By Rebecca Richmond, Executive Director
I noticed a disturbing trend in my language this fall. A four-letter word was figuring prominently in my vocabulary: busy.
Busy, busy, busy. My answer to questions about how I was doing, my running monologue in my head: busy, busy, busy.
The more I heard myself use it, the more I realized that I was using it as a crutch in so many ways. The more I heard others use it, the more I realized it was an exhausting to listen to and not terribly attractive to witness. And I don’t know about you but, no matter what my schedule or responsibilities consist of, I want to lead a beautiful life, and not a ‘busy’ one.
And so I welcomed the insights within a blog article entitled “Busy Isn’t Respectable Anymore” that circulated on social networks recently. In it, Tyler Ward outlines how ‘busyness’ is no longer respectable but actually can indicate, among other things, that we’re not managing our time well, that we lack self-confidence, and it can even negatively impact our work as well as our lives. He goes onto describe an experiment a friend undertook in which he eliminated the word ‘busy’ from his vocabularly for an entire year. If you haven’t yet read the article (too busy? hmm?) then do so now.
Done reading? Welcome back.
What does this mean for us as students, as pro-life student leaders and activists? How can we turn ‘busy’ into beautiful?
I suspect I’ll be figuring out the answer to that question for the rest of my life but in the meantime, I’d like to propose two ways we can turn busy into beautiful – and improve our effectiveness as pro-life campus leaders in the process.
1) Adjust our attitudes.
Attitude is contagious. How we decide to approach our to-do list, our balancing of school, courses, athletics, AND pro-life activism will rub off on others. Do we talk about it as a complaint, a burdensome thing that is sucking the very life out of us? Well, good luck recruiting new members if that’s the sales pitch! Is it a privilege, a sacrifice worth making, an amazing group of people to collaborate with? Now that is the kind of group I would want to join.
A positive attitude, even amongst a very full schedule, actually goes a long way to contribute to your wellbeing. And a busy attitude? Well, as Ward’s article states,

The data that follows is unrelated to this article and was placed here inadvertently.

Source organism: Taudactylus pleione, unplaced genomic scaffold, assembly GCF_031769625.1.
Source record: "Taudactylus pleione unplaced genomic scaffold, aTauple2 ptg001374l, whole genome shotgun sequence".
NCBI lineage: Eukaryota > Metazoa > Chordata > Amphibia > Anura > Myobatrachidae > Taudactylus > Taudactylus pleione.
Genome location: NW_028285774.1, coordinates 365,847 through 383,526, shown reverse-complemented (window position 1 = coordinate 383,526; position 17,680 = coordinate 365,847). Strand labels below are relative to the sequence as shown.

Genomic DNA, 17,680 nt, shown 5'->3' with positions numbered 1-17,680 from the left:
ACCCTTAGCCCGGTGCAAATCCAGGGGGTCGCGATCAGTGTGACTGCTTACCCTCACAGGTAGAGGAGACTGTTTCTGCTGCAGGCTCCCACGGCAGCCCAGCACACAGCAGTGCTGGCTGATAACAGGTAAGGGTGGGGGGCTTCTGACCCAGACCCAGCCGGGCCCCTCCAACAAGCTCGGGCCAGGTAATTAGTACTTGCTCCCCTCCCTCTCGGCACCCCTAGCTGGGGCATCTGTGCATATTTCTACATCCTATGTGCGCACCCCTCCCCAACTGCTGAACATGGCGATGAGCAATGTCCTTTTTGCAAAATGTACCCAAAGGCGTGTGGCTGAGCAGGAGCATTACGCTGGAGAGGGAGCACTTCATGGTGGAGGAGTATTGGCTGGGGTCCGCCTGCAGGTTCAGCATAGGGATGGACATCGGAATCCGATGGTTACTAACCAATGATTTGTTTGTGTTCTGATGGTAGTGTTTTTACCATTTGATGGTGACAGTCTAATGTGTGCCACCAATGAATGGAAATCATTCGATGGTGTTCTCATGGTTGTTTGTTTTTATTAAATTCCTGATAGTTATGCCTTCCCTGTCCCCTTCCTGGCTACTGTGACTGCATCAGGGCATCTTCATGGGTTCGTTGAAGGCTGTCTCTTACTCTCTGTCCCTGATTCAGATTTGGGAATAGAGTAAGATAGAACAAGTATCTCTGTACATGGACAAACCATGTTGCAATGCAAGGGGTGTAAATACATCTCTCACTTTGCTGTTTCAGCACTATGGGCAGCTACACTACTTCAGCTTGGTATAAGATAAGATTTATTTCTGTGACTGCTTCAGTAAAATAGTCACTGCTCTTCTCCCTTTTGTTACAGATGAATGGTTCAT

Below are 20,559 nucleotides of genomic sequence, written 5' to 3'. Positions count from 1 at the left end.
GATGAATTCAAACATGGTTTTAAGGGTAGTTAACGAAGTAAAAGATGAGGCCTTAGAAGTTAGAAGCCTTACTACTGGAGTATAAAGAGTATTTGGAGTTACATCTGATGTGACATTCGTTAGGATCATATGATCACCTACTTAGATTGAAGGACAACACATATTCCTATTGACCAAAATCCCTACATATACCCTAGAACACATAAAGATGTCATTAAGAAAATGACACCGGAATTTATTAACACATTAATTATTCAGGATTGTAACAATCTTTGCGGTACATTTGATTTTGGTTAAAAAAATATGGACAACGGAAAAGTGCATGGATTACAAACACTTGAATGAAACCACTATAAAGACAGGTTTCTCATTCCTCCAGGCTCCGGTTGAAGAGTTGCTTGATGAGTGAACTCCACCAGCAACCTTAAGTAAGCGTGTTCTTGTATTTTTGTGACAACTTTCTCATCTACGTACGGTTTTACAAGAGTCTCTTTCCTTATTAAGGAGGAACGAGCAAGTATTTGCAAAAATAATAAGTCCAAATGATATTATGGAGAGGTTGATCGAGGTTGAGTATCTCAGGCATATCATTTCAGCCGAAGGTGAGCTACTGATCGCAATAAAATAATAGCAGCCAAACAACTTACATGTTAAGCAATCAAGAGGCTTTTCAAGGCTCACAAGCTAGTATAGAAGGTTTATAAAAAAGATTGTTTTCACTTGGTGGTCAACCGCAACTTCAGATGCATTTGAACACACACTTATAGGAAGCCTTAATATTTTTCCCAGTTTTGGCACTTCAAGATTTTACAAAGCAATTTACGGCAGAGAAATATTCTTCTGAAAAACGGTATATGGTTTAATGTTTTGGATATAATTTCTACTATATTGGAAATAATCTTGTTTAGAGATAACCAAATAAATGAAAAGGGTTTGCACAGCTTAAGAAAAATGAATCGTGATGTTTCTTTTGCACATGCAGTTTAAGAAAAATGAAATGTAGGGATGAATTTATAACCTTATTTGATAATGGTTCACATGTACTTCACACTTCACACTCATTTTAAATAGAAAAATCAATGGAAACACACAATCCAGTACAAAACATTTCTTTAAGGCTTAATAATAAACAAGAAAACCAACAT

“Busy, it would seem, is a self-fulfilling prophecy. The more we said it – the more we felt it. The more we felt – the more we acted like it. The more we acted like it – (well, you know the rest). Guess what? When we quit saying it, we reversed SOME (not all) of the craziness.”
It’s not that you ignore the fact that there’s a lot going on; you simply don’t allow it to make you miserable and frantic. And believe me, operating at a frantic pace really just manages to exhaust you and everyone else.
At the end of the day it doesn’t matter if I ran around like a chicken with my head cut off, occupied and ‘busy’. What matters is, ultimately, what I did and if what I did really mattered. Did I take care of what really mattered so that the staff and students’ needs are being served? Was my team served or did they suffer because of my leadership?
It’s a work in progress, but trust me, even a bit of progress can go a long way to help you and those around you – including your club.
2) Focus on the beautiful, not the busy.
In attempting to remove ‘busy’ from my vocabulary, I struggled to figure out what to say instead. I decided to try to share a bit of beauty instead of just the busy. It helped me adjust my attitude, as I discussed above, because I began noticing how much beauty is in my life.
I also began to realize I was missing out on a lot. It’s much easier to answer ‘How are you?’ with ‘busy’ and leave it at that. It’s easier to talk about the to-do list circulating in my brain instead of the amazing things I get to be a part of.
So instead of pulling out a laundry list to impress people with how little you sleep and how much you work, speak instead of something that has blessed you or interested you. Even simple questions like “How are you?”, “How was work?”, “How was school?”, “How is the pro-life club?” are opportunities to value those we come into contact with, to truly engage with them in a conversation, and to invest in the relationships.
Take it a step farther: use these as opportunities to share the amazing things you are doing on campus. If you have an event coming up, share your excitement about it. Now you have the opening to invite your friend to be a part of it, either by helping with the organizing or even just attending. Imagine the impact this could have on the membership of your club is even a few members of your leadership team started doing this!
Easier said than done? Absolutely. But make a start:
- Try eliminating ‘busy’ from your vocabulary – even just for a month;
- Share the beautiful instead of the busy when people ask you how you are or how school/work/pro-life activism is going;
- Use opportunities of sharing the beautiful to invite people to be a part of it by joining the club and coming out to the events.
We, as pro-life students, are the voices of life on our campuses. In most cases, we are the only opportunity that our peers will have to hear the pro-life message on campus. We owe it to our peers and, most importantly, to all those babies whose lives are on the line to speak up and stand up. There are many things we will need to be in order to serve the cause and merely ‘busy’ is not one of them. Let us, instead, be beautiful, bold, courageous, and attentive to what matters and the opportunities that surround us. Let us, together, make 2014 a year of beauty.